“If I ruled out a referendum, I would be deciding that Scotland will follow the UK to a hard Brexit…”

The political gamble of Ms Sturgeon’s life, or so says Alex Massie in the Spectator. Well, maybe. She hasn’t actually called anything yet, just flagged her intention to do so within a set timeframe. However…

Brexit, she confirmed, has changed everything. Before the EU referendum she had accepted there could be no grounds for a second referendum unless or until such time as there was evidence a significant number of Scots had changed their minds and were now prepared to back independence.

Those rules, those calculations, ceased to apply on 23 June last year. Brexit created an opportunity. Now she intends to take it, buoyed by the most recent polling which put support for independence on 50 percent.

Here we go again, then. Technically, Theresa May can say No. She can, if she chooses, tell the Scots that, actually, you cannot have your referendum. It is hard to see how that line can be held, however, given the precedent set in 2014 and the evident change in circumstances after Brexit.

Sturgeon’s speech is lengthy, but this section here underwrites Massie’s hunch that the Yes side’s preferred line will be Take Back Control. Sound familiar?

We didn’t choose to be in this position. In common with most people across the country, I wish that we weren’t. But we are, and the stakes are high – so we must have a plan for the way forward.

For better or worse – depending on your point of view – the future of the UK looks very different today than it did two years ago.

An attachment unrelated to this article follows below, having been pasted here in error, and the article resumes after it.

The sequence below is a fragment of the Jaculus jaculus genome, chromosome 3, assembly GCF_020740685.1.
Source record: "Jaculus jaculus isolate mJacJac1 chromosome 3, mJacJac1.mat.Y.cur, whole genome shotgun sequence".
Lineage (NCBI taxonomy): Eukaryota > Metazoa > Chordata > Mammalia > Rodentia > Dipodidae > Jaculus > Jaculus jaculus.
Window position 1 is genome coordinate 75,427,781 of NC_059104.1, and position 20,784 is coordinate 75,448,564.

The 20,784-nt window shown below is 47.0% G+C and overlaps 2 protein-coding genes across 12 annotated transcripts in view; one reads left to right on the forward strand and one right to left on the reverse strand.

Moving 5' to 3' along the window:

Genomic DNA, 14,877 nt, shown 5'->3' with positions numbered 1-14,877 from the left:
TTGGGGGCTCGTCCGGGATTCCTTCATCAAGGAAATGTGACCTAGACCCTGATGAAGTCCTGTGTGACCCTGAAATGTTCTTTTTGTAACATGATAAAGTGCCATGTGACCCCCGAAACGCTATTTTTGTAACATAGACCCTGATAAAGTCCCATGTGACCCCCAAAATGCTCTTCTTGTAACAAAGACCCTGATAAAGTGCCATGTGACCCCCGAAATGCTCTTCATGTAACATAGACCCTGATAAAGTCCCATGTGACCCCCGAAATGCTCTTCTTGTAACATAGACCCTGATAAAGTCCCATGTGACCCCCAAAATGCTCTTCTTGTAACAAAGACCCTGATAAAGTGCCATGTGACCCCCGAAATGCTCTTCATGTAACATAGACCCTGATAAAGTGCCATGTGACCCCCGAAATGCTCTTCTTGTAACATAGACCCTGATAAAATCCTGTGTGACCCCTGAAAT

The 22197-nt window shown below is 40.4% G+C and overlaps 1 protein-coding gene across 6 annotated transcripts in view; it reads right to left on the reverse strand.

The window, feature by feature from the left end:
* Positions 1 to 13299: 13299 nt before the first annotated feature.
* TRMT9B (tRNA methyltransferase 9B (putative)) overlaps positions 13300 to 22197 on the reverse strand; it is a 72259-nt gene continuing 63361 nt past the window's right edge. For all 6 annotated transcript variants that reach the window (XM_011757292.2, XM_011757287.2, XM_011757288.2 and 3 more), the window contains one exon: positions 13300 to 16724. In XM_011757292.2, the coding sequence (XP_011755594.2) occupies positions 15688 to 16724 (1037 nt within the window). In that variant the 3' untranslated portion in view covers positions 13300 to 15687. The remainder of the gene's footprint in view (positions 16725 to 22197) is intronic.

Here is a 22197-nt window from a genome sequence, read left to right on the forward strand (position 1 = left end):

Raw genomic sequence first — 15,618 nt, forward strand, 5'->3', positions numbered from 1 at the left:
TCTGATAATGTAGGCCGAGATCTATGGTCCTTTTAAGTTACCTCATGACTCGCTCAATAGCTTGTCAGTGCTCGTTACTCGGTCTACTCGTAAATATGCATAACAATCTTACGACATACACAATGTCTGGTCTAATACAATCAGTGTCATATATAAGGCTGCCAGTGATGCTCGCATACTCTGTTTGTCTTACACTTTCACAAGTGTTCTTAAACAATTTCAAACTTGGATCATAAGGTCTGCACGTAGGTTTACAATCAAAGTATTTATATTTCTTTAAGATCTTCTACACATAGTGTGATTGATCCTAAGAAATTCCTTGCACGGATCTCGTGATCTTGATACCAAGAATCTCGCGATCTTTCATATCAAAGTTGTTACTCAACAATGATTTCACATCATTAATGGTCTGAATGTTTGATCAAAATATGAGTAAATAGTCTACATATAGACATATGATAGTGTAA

As a result of the Brexit vote we face a future, not just outside the EU, but also outside the world’s biggest single market.

In addition, the collapse of the Labour Party means that we face a prolonged period of uninterrupted and unchecked Conservative government at Westminster. Some predict that the Tories could be in power now at Westminster until 2030 or beyond.

And after a period which has seen the establishment of the Scottish Parliament and, more recently, hard won extensions to its responsibilities, we now face the prospect of a centralization of power at Westminster.

……

It has implications for our economy: for jobs, opportunities, public spending, and living standards – and for our ability to protect and advance our vital day to day priorities in education, health and business.

It has implications for our society – how open, welcoming, diverse and fair we will be in future?

And it has implications for our democracy – to what extent will we be able to determine our own direction of travel, rather than having it decided for us?

It’s worth repeating the last lines of Ms Sturgeon’s speech in this particular regard:

I know there are some who want me to rule out a referendum completely or delay the decision until much further down the line. I understand why some take that view. And of course, these views weigh heavily on me.

But so does this. And this, for me, is a key consideration.

If I ruled out a referendum, I would be deciding – completely unilaterally – that Scotland will follow the UK to a hard Brexit come-what-may, no matter how damaging to our economy and our society it turns out to be.

That should not be the decision of just one politician – not even the First Minister. By taking the steps I have set out today, I am ensuring that Scotland’s future will be decided not just by me, the Scottish Government or the SNP.

It will be decided by the people of Scotland. It will be Scotland’s choice. And I trust the people to make that choice.

Challenges for Yes include the current state of the public accounts (they have a deficit touching on NI’s high levels), and the crash in oil prices. Interestingly, with the Euro recovering (don’t look too closely at Greece) currency choice may be less contentious than it was in September 2014.